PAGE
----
Background: The aim of this study is to report on patients who developed tumor recurrence of the lung or de novo pulmonary malignancies after living donor liver transplantation (LDLT) and to show the benefit of a surgical resection for these pulmonary malignant tumors. Methods: A total 246 patients who underwent LDLT were investigated. Results: Pulmonary malignant tumors after LDLT were observed in 12 (4.9%) of 246 patients studied. These patients included 9 tumor recurrences and 3 de novo malignancies. The frequency of pulmonary recurrence was 9.4% (9 of 96 patients) and that of pulmonary de novo malignancies including 2 primary lung cancer and 1 mucosa-associated lymphoid tissue (MALT) lymphoma, was 1.2% (3 of 246 patients). Four of 9 recurrent patients could undergo surgical resections and the survival range in patients who received surgery was 17 to 56 months with a mean of 36 months after LDLT; on the other hand, the survival range in patients that could not undergo a surgical resection was 4 to 26 months with a mean of 18 months. Among the de novo malignancies, only the MALT lymphoma patient could undergo a surgical resection. Repeated surgical resections of pulmonary malignant tumors could be performed in 3 patients and all these patients have been long-term survivors. Conclusions: These results suggest a surgical resection of pulmonary malignancies including tumor recurrences or de novo malignancies after LDLT is a feasible procedure and may prolong survival in selected patients, even under immunosuppressive conditions.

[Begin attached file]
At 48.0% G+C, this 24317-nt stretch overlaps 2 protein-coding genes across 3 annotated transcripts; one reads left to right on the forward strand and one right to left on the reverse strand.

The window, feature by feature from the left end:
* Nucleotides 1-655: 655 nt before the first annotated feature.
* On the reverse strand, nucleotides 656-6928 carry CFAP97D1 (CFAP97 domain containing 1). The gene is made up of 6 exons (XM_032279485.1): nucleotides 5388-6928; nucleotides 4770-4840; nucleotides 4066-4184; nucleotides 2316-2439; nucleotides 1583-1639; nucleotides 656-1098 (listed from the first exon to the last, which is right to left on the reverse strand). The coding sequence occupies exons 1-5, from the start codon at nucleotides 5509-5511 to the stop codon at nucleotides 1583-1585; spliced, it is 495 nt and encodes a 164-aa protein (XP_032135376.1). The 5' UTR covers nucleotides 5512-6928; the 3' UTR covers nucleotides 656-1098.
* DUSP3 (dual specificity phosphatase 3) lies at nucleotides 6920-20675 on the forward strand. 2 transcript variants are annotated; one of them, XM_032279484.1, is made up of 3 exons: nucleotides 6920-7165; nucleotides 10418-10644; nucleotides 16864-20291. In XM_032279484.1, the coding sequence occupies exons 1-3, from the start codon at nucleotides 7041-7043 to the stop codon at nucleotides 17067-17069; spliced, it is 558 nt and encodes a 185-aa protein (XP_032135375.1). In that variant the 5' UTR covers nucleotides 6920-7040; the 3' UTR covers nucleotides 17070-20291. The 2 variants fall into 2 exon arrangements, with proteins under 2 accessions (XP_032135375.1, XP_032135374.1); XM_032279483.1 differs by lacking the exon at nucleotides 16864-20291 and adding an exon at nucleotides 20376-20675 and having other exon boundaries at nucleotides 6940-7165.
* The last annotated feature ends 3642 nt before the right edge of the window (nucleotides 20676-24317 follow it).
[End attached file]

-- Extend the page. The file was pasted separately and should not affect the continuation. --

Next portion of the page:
All Science Journal Classification (ASJC) codes
- Pulmonary and Respiratory Medicine
- Cardiology and Cardiovascular Medicine